by John Horgan
Newspapers: I fought this book - an account of the intertwined lives of Cecil Harmsworth King and Hugh Cudlipp - for the best part of 100 pages; then I succumbed.
What put me off initially was the prologue portrait of King framed by his "gold and green Kermanshah carpet, the Anatolian prayer mats, the Chippendale and Hepplewhite chairs, the 17th-century sideboard, the Adam fireplace, the shelves of rare books on Africa". Attention to detail is all very well in a biography, I thought - but this kind of detail?
Apprehensively, I moved from there into the minutely described upper-middle-class Edwardiana that framed King's life as a boy. Was nothing - I found myself asking - ever thrown out? The 50 or so boxes of King papers transferred to Boston University (in exchange for £10,000 and an honorary doctorate) were a defiant rampart against oblivion, even though they were censoriously weeded by his second wife, Ruth Railton, before they crossed the Atlantic. And there is more, from a cornucopia of other sources: letters, diaries, autobiographies and biographies; the details of the sibling rivalries and discontents, and the memories of parental inadequacies; the emotional crippledom, the chauffeurs, nannies and country houses. Can there be such a thing as knowing too much about one's subject?
By then, of course, I was hooked. As it moves up through the years, Ruth Dudley Edwards's book displays a mastery of its subjects with a delightfully easy style and a mordant wit. She has done more than simply display the splendidly tangled and at times quite anarchic experiences of two quite extraordinary individuals; she has also situated them impressively within the political and social times in which they lived.
Unlike his uncle, the first Lord Northcliffe (who was born in Chapelizod but never considered himself an Irishman), King, who was born in England but spent much of his childhood in Dublin, did, at least intermittently.
He came back to live in Donnybrook in his retirement, and his memorial service in St Patrick's Cathedral, after his death in 1987, attracted a congregation that included such unlikely fellow-worshippers as the Rev Ian Paisley, Daithi Ó Conaill, and the British ambassador. It would take too long, in a brief review, to explain why, but read the book to find out.
In between, there was a fascinating life. Two lives, in fact. King was initially employed in the journalistic empire of his uncle, proprietor of the Daily Mirror and the out-on-its feet Sunday Pictorial. Technically, he was confined to the advertising area; but soon, in conjunction with the gifted Welsh journalist, Cudlipp, he turned the Sunday Pictorial around (it eventually became the Sunday Mirror). Together, they inaugurated a revolution in British journalism, the reverberations of which can be felt, even today, on Dublin news-stands.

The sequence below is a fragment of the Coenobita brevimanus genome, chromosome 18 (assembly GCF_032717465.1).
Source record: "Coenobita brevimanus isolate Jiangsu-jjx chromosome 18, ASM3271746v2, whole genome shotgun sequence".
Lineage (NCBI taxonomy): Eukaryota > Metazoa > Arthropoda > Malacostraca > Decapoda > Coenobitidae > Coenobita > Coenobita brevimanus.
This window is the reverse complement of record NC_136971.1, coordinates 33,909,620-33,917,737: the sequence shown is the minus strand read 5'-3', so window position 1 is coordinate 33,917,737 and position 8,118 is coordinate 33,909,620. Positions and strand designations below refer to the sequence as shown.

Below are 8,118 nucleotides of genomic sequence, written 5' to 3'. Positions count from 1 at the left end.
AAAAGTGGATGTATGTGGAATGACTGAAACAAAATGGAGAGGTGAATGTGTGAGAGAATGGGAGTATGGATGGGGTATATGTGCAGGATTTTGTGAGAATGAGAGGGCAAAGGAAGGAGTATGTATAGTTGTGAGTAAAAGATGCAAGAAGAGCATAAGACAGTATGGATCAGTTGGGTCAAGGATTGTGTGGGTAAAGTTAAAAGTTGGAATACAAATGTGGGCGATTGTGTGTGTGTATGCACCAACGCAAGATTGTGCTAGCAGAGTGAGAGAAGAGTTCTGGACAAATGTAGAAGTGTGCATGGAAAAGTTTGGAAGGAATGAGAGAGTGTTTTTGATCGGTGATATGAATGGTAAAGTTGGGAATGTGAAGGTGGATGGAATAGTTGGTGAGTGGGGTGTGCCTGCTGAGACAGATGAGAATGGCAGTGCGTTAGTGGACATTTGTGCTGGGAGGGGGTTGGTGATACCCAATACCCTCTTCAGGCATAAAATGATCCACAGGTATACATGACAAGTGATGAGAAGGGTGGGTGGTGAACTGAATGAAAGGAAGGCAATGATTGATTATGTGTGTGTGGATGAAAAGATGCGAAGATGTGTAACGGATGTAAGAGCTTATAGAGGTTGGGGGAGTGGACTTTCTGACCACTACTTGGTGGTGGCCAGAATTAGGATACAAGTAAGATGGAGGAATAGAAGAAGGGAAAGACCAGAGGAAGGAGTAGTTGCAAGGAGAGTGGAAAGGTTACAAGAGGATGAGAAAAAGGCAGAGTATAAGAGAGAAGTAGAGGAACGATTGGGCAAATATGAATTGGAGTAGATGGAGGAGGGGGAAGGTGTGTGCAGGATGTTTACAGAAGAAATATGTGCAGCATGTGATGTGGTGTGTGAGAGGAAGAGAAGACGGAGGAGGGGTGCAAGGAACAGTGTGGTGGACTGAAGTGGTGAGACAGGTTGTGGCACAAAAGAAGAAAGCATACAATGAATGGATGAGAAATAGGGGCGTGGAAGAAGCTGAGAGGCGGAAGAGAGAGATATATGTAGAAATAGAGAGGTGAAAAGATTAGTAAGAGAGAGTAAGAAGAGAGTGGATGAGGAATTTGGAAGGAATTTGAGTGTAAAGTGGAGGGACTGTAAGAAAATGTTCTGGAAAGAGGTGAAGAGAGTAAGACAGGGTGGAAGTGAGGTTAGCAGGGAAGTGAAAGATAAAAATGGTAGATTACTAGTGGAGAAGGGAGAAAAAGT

There are two main sub-plots. One is the story, Greek in its intensity, of how King ousted Bartholomew, the original dark genius of the Mirror, and was in turn ousted by Cudlipp, when King's latent megalomania threatened the empire both had built. The second is the story of the British popular press in the first two-thirds of the 20th century. Woven through both of them is the thread of two personal and emotional lives: King's, in particular, is such that it is understandable why Railton, at the end of the day - but ineffectually - tried to halt the whole biographical project.
At times, he appears little short of monstrous: his cruelty to his first wife, his self-absorption, his meanness to his children and his delusions of grandeur were, it seems, only partially offset by his better qualities, and by some of his friendships. It says something about both men that his relationship with Cudlipp survived even their fatal passage of arms in the boardroom of the International Publishing Company in 1968.
If you wanted to meet someone for a drink in El Vino's, King wouldn't be your first choice, or your second; but Cudlipp would be welcome any time.
Ruth Railton, on the other hand, if even half of what Dudley Edwards has to say about her is true (and there is no reason to suppose it isn't all true), was a perfect horror, beside whom even King can at times appear mellow and benign. Capricious, possessive and manipulative, she seems to have been, to all the King children, the stepmother from hell.
And then there were the newspapers. There were two factors underpinning the success of the Mirror. One was that it was not only sensational but also serious. Then as now, the combination was notoriously difficult to achieve. The balance needs to be tipped only ever so slightly, and a good tabloid suddenly turns into an embarrassing outcrop of the entertainment industry.
The second is that it discovered a new audience, principally among people who had never, or rarely, bought newspapers before. That readership has been fought over so fiercely for decades now that the protagonists are in danger of forgetting that large chunks of it are being sucked into the vortex of television, never to return. There is little sign, as yet, of a new Cudlipp who could meet this challenge, on either of these two islands.
There are valuable insights in this book about the nature of popular journalism, the relationship between editors and proprietors, and between politics and journalism, for anyone interested in the future of newspapers as much as for those interested in their past.
Newspapermen: Hugh Cudlipp, Cecil Harmsworth King and the Glory Days of Fleet Street. By Ruth Dudley Edwards Secker and Warburg, 472pp, £20
John Horgan is Professor of Journalism at Dublin City University